Kircher's research is on the interface between macro, micro and labor economics. His primary interest lies in how the job search process affects the labor market in terms of efficiency, unemployment, and wages; and how two-sided heterogeneity of both workers and firms affects their interaction. Kircher has also worked on returns to status, on experiments on social preferences, on disease transmission, and, recently, on heterogeneity and search in international trade.

Courtney McCluney, Organizational Behavior

• Ph.D., University of Michigan, 2017
• M.S., University of Michigan, 2014
• B.A., University of North Carolina at Chapel Hill, 2011

McCluney’s research considers how marginalized employees — those lacking access, resources, status and power — successfully navigate organizational contexts so that they are not merely surviving, but thriving, at work. She also investigates factors that enable marginalized employees to construct positive work identities and experience well-being. McCluney researches, teaches and speaks on ways that organizations and entrepreneurial ecosystems can create diverse, inclusive and equitable communities where everyone can thrive.

Tejasvi Nagaraja, Labor Relations, Law, and History

• Ph.D., History, New York University, 2017
• B.A., History, New York University, 2003

Nagaraja is an interdisciplinary historian with specializations in post-1860 United States, foreign relations, African American and labor history. His manuscript is currently titled Soldiers of the American Dream: War Work, Jim Crow and Freedom Movements in the Shadow of U.S. Power. It examines U.S. militarization and globalism, as they were interlinked with economic and racial politics between the New Deal and the Vietnam War.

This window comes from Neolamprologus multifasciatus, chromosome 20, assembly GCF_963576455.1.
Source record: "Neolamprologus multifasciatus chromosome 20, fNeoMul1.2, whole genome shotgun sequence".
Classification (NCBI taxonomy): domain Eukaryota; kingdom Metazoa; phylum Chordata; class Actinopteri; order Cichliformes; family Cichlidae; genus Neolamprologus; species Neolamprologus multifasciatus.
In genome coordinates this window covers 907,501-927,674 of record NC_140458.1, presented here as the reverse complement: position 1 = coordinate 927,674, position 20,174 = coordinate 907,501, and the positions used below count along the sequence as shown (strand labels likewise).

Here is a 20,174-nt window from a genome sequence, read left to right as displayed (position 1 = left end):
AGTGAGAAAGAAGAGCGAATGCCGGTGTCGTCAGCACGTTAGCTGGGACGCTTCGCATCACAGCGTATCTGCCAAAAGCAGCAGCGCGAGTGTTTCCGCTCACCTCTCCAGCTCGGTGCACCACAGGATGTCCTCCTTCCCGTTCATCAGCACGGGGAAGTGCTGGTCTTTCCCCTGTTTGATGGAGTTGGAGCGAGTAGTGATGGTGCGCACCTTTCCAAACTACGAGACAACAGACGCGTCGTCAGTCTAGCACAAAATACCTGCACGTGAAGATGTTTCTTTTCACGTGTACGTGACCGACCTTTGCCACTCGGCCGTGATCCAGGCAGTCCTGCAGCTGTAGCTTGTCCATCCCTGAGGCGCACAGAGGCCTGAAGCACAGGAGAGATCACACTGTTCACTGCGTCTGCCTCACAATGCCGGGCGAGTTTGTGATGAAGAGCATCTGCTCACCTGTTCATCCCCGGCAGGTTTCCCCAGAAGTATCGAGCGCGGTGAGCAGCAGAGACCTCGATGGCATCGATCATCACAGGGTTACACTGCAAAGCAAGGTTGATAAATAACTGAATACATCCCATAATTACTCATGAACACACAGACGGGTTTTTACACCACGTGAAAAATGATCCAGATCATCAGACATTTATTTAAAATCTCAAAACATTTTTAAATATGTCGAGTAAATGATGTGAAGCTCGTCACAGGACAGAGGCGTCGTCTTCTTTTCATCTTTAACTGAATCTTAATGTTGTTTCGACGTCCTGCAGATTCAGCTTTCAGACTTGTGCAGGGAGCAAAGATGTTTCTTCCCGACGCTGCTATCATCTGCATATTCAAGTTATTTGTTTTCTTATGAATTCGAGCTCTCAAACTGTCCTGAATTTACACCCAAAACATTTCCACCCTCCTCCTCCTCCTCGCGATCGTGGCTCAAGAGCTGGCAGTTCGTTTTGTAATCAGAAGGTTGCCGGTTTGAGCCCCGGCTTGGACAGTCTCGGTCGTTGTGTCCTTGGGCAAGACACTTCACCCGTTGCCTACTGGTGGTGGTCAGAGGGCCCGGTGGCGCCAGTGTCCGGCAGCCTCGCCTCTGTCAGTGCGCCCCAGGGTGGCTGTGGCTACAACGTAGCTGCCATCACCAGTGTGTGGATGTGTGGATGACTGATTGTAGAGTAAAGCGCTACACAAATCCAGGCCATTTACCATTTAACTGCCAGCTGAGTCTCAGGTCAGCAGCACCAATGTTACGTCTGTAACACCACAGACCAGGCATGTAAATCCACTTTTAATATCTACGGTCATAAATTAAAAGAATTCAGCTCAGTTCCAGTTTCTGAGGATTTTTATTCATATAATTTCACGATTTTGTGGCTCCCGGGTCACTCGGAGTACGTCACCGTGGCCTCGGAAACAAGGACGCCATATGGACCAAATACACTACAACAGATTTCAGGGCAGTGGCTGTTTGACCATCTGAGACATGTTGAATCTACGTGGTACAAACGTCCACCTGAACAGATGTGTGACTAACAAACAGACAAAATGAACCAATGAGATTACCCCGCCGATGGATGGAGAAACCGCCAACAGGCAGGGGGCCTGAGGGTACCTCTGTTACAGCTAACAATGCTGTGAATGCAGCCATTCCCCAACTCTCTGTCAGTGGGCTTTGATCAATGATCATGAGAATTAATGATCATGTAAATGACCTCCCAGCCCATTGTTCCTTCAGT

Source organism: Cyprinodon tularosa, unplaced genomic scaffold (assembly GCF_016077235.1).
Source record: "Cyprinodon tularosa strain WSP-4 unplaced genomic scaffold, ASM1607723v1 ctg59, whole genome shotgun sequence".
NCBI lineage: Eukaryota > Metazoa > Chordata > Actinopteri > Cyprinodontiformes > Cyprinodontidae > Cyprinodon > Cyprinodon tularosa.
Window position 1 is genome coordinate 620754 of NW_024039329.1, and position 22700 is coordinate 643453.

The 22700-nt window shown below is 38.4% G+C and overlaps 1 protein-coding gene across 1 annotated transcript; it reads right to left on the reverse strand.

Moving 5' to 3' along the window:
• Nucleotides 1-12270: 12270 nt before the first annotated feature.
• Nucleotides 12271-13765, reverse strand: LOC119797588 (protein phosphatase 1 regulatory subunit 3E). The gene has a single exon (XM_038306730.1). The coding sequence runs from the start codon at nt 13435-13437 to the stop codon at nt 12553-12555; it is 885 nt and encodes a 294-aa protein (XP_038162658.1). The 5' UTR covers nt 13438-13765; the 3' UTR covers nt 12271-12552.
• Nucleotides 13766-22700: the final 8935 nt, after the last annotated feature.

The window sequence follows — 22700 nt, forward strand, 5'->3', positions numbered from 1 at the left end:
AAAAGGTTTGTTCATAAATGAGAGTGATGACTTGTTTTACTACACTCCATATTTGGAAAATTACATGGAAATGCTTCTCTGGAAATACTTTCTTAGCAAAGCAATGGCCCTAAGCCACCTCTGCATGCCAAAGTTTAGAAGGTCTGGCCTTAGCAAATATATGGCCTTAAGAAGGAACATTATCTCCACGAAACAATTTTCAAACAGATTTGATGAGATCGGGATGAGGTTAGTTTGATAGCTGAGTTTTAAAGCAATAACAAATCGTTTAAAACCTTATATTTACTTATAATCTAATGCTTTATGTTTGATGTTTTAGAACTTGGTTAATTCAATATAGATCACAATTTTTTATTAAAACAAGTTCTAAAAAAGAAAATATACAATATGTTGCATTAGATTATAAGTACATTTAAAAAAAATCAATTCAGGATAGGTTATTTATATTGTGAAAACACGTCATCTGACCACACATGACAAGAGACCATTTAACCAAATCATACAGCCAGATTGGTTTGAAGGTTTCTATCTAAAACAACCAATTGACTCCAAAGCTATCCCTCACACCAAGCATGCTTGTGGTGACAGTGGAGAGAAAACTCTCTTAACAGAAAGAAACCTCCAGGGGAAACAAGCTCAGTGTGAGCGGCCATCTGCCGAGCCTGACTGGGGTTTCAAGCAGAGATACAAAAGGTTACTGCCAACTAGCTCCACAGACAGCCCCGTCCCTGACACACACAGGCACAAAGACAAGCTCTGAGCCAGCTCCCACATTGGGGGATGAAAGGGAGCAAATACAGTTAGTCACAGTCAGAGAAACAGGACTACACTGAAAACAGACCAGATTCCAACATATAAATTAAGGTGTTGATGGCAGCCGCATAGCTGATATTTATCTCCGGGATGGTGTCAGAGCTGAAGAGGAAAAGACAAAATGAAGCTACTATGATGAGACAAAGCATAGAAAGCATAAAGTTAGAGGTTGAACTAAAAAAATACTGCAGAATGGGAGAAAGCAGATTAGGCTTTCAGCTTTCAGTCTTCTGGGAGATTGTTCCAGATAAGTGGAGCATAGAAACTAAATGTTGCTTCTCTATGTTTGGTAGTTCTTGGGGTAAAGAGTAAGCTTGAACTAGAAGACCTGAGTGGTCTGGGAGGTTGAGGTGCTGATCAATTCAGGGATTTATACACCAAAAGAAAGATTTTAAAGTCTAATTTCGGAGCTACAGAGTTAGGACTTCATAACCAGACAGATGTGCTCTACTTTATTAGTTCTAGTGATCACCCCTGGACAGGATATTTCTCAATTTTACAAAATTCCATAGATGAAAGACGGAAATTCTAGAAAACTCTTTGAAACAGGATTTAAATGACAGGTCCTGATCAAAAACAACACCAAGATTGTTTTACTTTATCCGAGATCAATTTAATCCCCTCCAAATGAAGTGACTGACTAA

Duanyi Yang, Labor Relations, Law, and History

• Ph.D., MIT, 2020 
• M.P.P., University of Minnesota
• B.S., Economics, University of Minnesota

Yang’s research investigates how organizational human resource management policies operate within different institutional contexts and in the face of globalization, migration, and demographic shifts. She is particularly focused on the ways that organizational policies and practices affect the organizational behavior and welfare of traditionally disadvantaged groups such as women, migrants and low-wage workers, while also attending to the effectiveness of those policies and practices for firms. Yang’s research spans labor relations, sociology and human resources management, and currently covers three distinctive national regimes – the United States, China and Germany.